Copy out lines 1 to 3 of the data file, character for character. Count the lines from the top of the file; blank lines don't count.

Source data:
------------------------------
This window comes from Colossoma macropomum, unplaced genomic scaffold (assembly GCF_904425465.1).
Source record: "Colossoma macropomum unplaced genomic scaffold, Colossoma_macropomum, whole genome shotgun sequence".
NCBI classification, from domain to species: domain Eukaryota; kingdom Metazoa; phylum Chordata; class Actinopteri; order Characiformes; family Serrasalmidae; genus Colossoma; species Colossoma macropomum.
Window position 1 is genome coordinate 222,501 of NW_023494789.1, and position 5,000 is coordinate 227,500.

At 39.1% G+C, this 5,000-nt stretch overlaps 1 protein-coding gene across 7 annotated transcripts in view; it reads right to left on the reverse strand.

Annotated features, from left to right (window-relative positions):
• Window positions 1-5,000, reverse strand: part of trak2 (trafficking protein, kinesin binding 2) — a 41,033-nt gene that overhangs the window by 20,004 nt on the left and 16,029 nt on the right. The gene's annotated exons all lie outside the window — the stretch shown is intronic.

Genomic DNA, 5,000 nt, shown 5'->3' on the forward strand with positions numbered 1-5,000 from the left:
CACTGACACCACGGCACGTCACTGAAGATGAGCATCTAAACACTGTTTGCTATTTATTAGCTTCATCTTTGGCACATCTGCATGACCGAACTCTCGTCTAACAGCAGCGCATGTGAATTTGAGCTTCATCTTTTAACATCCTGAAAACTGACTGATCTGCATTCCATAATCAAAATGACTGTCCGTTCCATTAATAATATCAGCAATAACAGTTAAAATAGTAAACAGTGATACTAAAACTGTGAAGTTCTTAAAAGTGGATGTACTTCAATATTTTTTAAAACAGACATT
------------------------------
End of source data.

This window comes from Colossoma macropomum, unplaced genomic scaffold (assembly GCF_904425465.1).
Source record: "Colossoma macropomum unplaced genomic scaffold, Colossoma_macropomum, whole genome shotgun sequence".
NCBI classification, from domain to species: domain Eukaryota; kingdom Metazoa; phylum Chordata; class Actinopteri; order Characiformes; family Serrasalmidae; genus Colossoma; species Colossoma macropomum.